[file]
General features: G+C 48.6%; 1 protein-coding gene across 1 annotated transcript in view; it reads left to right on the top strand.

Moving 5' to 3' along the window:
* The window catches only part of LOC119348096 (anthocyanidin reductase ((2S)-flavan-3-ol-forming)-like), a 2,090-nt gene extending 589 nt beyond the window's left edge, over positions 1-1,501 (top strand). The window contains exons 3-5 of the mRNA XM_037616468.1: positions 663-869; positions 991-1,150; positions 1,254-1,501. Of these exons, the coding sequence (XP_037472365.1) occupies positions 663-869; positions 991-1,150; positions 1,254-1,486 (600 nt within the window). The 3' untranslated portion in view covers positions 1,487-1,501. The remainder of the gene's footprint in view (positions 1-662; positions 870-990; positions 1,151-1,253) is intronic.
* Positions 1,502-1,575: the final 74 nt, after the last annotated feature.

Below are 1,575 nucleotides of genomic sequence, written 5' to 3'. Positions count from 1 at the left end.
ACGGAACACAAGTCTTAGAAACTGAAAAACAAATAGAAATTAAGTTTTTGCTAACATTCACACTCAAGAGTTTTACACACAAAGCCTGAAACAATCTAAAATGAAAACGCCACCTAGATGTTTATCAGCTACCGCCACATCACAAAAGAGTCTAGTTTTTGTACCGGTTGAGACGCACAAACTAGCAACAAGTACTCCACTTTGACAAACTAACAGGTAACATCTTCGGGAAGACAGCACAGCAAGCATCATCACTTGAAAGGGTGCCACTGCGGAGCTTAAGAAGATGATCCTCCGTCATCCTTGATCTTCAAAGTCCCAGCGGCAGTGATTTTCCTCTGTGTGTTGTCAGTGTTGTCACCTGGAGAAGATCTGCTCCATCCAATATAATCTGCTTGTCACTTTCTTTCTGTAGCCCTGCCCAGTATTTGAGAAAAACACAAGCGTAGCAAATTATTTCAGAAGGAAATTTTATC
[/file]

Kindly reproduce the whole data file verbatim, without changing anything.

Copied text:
General features: G+C 48.6%; 1 protein-coding gene across 1 annotated transcript in view; it reads left to right on the top strand.

Moving 5' to 3' along the window:
* The window catches only part of LOC119348096 (anthocyanidin reductase ((2S)-flavan-3-ol-forming)-like), a 2,090-nt gene extending 589 nt beyond the window's left edge, over positions 1-1,501 (top strand). The window contains exons 3-5 of the mRNA XM_037616468.1: positions 663-869; positions 991-1,150; positions 1,254-1,501. Of these exons, the coding sequence (XP_037472365.1) occupies positions 663-869; positions 991-1,150; positions 1,254-1,486 (600 nt within the window). The 3' untranslated portion in view covers positions 1,487-1,501. The remainder of the gene's footprint in view (positions 1-662; positions 870-990; positions 1,151-1,253) is intronic.
* Positions 1,502-1,575: the final 74 nt, after the last annotated feature.

Below are 1,575 nucleotides of genomic sequence, written 5' to 3'. Positions count from 1 at the left end.
ACGGAACACAAGTCTTAGAAACTGAAAAACAAATAGAAATTAAGTTTTTGCTAACATTCACACTCAAGAGTTTTACACACAAAGCCTGAAACAATCTAAAATGAAAACGCCACCTAGATGTTTATCAGCTACCGCCACATCACAAAAGAGTCTAGTTTTTGTACCGGTTGAGACGCACAAACTAGCAACAAGTACTCCACTTTGACAAACTAACAGGTAACATCTTCGGGAAGACAGCACAGCAAGCATCATCACTTGAAAGGGTGCCACTGCGGAGCTTAAGAAGATGATCCTCCGTCATCCTTGATCTTCAAAGTCCCAGCGGCAGTGATTTTCCTCTGTGTGTTGTCAGTGTTGTCACCTGGAGAAGATCTGCTCCATCCAATATAATCTGCTTGTCACTTTCTTTCTGTAGCCCTGCCCAGTATTTGAGAAAAACACAAGCGTAGCAAATTATTTCAGAAGGAAATTTTATC